Get a Free Carbon Footprint Assessment 

To reduce your climate impact start calculating your carbon emissions and taking action. Next monitor your progress and stay on track.

Free Online Energy Audit, Power to Choose, EnerWisely

Measure Your Environmental Impact, Maximize Your Savings

Why do you need a carbon footprint assessment? Energy powers much of what we do in our lives, and a large percentage of our energy comes from fossil fuels such as oil, gas, and coal. The use of these fuels results in carbon emissions that create air pollution and contribute to climate change.

Unfortunately, Texas is the state with the largest carbon emissions per capita. To reduce pollution and the climate impact, we need to reduce our overall and individual carbon footprints.

By understanding your household’s carbon footprint, you’ll be able to minimize your carbon emissions and your climate impact. EnerWisely provides free carbon footprint assessments and ways to help the planet while maximizing their energy savings.

What is a Carbon Footprint and Why is It Important?

According to Merriam-Webster, a carbon footprint is a measure of the amount of carbon dioxide (CO2) either emitted or used by a given person or entity. The larger your carbon footprint, the bigger the environmental impact you have.
It’s a simple fact that your energy usage can generate carbon emissions, depending on the type of fuel used to generate that energy. Driving your car, heating your house, and even watching TV use energy that comes from fossil fuels and generate CO2. The less energy efficient you are, the larger your carbon footprint.

EnerWisely helps you calculate your carbon footprint and control your climate impact

In the U.S., carbon emissions per household range from 19 to 98 tons per year.

To visualize your carbon footprint, imagine what that many tons of carbon would look like and what the impact would be on your health and the health of the planet.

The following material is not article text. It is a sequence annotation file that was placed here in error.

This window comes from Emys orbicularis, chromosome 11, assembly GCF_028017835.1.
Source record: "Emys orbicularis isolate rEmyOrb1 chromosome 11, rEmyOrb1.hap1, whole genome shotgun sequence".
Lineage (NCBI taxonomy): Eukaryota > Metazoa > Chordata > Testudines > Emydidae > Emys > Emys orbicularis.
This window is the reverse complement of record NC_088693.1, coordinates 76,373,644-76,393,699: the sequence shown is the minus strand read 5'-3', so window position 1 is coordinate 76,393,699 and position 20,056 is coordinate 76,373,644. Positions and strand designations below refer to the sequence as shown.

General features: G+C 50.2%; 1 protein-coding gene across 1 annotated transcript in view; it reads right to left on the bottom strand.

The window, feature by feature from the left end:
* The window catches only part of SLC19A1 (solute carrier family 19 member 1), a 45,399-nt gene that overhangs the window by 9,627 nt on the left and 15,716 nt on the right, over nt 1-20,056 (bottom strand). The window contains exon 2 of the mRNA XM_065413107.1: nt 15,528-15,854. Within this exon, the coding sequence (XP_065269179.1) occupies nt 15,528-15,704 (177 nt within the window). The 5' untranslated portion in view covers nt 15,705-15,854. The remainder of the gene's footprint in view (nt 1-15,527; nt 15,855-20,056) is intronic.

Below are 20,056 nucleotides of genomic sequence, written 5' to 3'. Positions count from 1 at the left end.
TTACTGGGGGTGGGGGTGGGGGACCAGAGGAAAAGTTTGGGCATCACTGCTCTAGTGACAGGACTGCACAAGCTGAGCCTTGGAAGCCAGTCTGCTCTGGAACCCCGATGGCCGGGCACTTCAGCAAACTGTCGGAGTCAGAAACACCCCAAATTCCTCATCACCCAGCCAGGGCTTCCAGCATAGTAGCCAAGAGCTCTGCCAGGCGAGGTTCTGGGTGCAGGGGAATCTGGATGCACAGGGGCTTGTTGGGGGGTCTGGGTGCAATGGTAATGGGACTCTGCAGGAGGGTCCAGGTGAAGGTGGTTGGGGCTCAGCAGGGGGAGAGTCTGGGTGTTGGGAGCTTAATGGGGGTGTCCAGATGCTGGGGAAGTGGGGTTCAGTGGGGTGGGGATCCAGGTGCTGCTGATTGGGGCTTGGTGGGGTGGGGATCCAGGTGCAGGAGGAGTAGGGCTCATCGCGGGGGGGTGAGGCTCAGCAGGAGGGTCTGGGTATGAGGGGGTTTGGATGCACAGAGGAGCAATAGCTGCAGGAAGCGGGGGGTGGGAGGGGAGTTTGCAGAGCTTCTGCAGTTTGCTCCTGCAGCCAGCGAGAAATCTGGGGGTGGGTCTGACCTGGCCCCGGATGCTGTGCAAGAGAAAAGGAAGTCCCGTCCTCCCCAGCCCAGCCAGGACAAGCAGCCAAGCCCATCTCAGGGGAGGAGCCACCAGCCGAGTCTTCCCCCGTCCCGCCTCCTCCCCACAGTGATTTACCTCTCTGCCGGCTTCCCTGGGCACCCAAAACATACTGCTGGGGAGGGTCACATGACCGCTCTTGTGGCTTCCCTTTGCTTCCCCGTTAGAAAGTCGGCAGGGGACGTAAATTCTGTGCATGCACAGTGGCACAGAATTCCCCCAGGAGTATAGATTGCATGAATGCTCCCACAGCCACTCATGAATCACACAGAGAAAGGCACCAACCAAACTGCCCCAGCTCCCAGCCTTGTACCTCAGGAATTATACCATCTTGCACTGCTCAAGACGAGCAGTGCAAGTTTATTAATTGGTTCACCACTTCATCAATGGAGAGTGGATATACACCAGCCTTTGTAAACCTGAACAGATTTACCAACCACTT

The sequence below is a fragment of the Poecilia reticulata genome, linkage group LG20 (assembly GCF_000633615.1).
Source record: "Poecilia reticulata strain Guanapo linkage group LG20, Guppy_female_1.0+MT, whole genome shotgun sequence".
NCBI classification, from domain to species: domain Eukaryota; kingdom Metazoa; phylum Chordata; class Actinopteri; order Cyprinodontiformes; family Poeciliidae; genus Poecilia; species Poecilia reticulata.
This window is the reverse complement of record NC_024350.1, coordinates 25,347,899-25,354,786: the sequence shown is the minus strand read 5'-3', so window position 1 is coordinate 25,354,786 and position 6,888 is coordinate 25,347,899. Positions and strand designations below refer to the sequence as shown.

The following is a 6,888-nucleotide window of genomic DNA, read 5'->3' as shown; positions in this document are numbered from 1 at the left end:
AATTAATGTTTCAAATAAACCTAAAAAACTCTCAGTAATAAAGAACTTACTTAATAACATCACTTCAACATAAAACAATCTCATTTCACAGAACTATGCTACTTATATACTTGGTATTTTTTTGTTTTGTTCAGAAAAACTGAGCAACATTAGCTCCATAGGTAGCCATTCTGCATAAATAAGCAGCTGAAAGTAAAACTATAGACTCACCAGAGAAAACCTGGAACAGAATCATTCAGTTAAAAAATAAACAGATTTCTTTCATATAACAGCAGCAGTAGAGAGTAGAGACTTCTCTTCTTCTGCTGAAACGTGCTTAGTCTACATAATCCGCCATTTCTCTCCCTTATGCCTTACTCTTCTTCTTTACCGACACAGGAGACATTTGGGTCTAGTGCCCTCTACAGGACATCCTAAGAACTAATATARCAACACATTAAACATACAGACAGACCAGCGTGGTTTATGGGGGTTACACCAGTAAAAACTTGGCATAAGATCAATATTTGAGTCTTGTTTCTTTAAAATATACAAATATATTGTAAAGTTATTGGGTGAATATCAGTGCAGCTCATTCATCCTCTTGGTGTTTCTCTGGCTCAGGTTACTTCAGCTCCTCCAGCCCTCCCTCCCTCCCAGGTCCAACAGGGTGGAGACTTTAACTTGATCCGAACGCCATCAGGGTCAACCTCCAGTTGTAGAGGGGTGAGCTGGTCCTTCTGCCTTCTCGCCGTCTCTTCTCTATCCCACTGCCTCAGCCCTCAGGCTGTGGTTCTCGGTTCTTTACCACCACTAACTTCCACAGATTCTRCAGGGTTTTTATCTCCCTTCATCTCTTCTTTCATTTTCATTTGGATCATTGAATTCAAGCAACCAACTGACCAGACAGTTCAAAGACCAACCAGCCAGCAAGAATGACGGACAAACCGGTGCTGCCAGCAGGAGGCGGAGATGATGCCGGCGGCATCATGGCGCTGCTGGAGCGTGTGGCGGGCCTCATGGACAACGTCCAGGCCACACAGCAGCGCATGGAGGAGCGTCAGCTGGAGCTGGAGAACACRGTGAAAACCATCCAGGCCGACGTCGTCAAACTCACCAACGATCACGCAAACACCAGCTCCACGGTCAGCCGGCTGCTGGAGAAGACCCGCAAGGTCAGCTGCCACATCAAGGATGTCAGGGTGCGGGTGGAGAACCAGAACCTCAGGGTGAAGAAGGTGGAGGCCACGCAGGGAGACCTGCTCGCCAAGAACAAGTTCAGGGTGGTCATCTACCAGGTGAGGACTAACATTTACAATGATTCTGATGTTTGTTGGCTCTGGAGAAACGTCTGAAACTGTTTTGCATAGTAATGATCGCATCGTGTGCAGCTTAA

Carbon emissions have an impact on the earth’s climate, in the form of global warming. The more CO2 emissions in the atmosphere, the faster the climate changes. The entire world needs to learn how to use energy to create more equitable global prosperity, while at the same time reducing the carbon emissions that we emit while using it. Start now by signing up to EnerWisely and getting your free carbon footprint assessment.

How Can You Reduce Your Household’s Carbon Footprint?

There are many things you can do to reduce your carbon footprint and environmental impact. The number of miles your drive or fly has an impact, as does the type of food you put on your table.

Many of the few simple things you can change that really move the needle are in your home. You can gain more insight into your home’s energy usage patterns by using EnerWisely’s energy savings calculator  and getting your free carbon footprint assessment. The results will tell you which appliance uses the most electricity in your house, then suggests solutions on how you can lower your energy consumption and carbon footprint.

You can start with the following tips to get the most savings in the shortest amount of time.